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Wayfair launched a new flash sale feature today called Daily Fair.
The now 10-year-old and extremely well-capitalized startup is one of the largest online retailers of home goods and furnishings, with a selection of more than five million products. Daily Fair will feature seven new sales a day, seven days a week, which will each last for 72 hours — and offer up to 70 percent off.
Flash sale sites took off in 2012, offering an exciting new e-commerce business model that attracted millions of consumers, millions of dollars in revenue, and millions of dollars in venture capital. Zulily and One King’s Lane raised $85 million and $50 million, respectively, from big name investors, and Rue La La, Gilt, and Fab.com have large, active, and spending user bases.
Wayfair’s new feature is not just an attempt to hop on the trend wagon — it’s the latest step in Wayfair’s quest to be definite online destination for home goods. During an interview with VentureBeat, founder and CEO Niraj Shah said that e-commerce only makes up 6 percent to 10 percent of total retail sales for home goods — and this number is going up.
“Most people don’t buy home goods until they are 30 years old and have a house or are married with kids.” Shah said. “The group that is at this stage in their life now is the first to grow up with the internet, so their willingness to buy online is high compared to other folks and it goes up every year. E-commerce keeps on getting better and better and people feel more comfortable making purchases online. We want people to start by looking here, because we have everything. There is a pretty big opening here and we are going to run with it.”
Convenience is also a key factor here. Many people (present company included) don’t want to dedicate their nights or weekends to furniture shopping. With online ordering, consumers can peruse multiple options, make comparisons, and have purchases delivered to their door without schlepping from place to place.
The flash sale feature is intended to add an additional layer of convenience, as well as attract a different category of user. Wayfair’s massive selection can be overwhelming, and flash sales are appealing to people who don’t want to hunt for a specific item.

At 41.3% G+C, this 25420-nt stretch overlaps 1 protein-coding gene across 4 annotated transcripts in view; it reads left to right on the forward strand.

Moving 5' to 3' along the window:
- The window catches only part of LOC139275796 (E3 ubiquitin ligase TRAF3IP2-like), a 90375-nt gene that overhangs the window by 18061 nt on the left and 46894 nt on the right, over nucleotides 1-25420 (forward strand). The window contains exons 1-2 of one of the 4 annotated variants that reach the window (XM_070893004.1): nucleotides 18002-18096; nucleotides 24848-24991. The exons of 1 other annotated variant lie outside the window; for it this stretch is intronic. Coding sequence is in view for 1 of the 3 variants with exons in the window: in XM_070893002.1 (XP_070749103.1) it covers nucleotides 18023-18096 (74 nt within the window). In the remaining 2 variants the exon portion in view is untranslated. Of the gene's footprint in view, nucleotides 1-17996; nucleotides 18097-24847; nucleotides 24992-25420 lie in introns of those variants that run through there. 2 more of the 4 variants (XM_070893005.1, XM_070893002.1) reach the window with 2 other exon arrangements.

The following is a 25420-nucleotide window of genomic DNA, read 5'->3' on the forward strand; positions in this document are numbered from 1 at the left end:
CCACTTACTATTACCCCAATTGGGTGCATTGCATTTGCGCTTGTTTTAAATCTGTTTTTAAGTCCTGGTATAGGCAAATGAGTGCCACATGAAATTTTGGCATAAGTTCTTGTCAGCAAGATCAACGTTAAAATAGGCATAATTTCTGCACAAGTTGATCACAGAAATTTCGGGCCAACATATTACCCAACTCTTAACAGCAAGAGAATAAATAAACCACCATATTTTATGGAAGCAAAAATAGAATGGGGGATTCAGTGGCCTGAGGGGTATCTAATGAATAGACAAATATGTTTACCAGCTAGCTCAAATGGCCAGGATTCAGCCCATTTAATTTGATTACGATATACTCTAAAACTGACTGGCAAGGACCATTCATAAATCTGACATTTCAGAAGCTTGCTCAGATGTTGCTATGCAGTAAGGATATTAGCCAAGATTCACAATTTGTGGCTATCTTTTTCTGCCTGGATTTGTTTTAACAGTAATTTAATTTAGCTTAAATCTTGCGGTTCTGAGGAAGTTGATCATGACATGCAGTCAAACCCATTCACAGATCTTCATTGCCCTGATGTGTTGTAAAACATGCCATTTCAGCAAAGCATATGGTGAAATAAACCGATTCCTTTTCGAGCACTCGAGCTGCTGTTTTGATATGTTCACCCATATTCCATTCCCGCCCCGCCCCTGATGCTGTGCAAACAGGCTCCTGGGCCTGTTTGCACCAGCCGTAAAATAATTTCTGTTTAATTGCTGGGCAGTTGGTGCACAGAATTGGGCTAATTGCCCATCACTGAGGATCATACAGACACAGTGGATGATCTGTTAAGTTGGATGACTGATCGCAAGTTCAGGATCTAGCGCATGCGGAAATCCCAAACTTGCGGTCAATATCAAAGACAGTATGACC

Wayfair claims to be the first mass retailer to integrate daily flash sales into its business model. The promotion will go out at noon each day, and will feature products linked by theme or category, as well as a selection curated by bloggers, designers, and other “influencers from the home community.”
Shah founded Wayfair back in 2002, long before e-commerce was as mainstream as it is now. Back then, it was an amalgamation of small, item-specific sites that in 2011 became an integrated entity known as Wayfair. To support this transition, the company took institutional money for the first time and has raised more than $200 million to support its growth. Wayfair broke $600 million in sales in 2012 and sees over 12 million visitors a month. This success is largely due to focusing on customer needs and the overall user experience.
“People want their homes to be unique and feel personal,” he said. “They want a very big selection so they can find the exact thing they want at a good price, and ‘best-sellers’ aren’t really a priority. You can’t inventory everything in a warehouse and turn the inventory. We amassed the selection all-in-one place by working with 5,000 different manufacturers, and then build the supply chain and transportation delivery network to deliver it to the customer.”
Competitors include traditional retailers like Target, Sears, and Pottery Barn as well as e-commerce giant Amazon. The “home goods” sector includes everything from extremely expensive designer couches to cheap lighting, and Wayfair attempts to bring it all together under one digital roof. The main challenge left? Building any furniture that comes unassembled. But at least there are other services for that.
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